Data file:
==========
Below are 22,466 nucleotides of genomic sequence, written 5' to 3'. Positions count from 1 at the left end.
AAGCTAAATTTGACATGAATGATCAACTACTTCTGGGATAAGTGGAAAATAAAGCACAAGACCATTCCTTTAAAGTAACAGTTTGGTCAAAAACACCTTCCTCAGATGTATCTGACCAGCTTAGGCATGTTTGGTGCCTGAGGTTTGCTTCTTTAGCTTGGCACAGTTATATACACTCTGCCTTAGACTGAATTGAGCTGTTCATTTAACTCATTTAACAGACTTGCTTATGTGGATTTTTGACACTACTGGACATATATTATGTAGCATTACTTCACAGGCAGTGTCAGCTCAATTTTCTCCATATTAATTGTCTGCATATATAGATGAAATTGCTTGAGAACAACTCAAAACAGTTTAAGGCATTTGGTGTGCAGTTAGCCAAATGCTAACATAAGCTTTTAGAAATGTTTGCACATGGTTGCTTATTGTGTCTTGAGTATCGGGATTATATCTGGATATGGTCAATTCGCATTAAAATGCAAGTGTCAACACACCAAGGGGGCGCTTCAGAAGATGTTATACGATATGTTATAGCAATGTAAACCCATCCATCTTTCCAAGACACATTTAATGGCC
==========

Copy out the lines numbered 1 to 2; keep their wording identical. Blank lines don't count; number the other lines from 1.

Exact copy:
Below are 22,466 nucleotides of genomic sequence, written 5' to 3'. Positions count from 1 at the left end.
AAGCTAAATTTGACATGAATGATCAACTACTTCTGGGATAAGTGGAAAATAAAGCACAAGACCATTCCTTTAAAGTAACAGTTTGGTCAAAAACACCTTCCTCAGATGTATCTGACCAGCTTAGGCATGTTTGGTGCCTGAGGTTTGCTTCTTTAGCTTGGCACAGTTATATACACTCTGCCTTAGACTGAATTGAGCTGTTCATTTAACTCATTTAACAGACTTGCTTATGTGGATTTTTGACACTACTGGACATATATTATGTAGCATTACTTCACAGGCAGTGTCAGCTCAATTTTCTCCATATTAATTGTCTGCATATATAGATGAAATTGCTTGAGAACAACTCAAAACAGTTTAAGGCATTTGGTGTGCAGTTAGCCAAATGCTAACATAAGCTTTTAGAAATGTTTGCACATGGTTGCTTATTGTGTCTTGAGTATCGGGATTATATCTGGATATGGTCAATTCGCATTAAAATGCAAGTGTCAACACACCAAGGGGGCGCTTCAGAAGATGTTATACGATATGTTATAGCAATGTAAACCCATCCATCTTTCCAAGACACATTTAATGGCC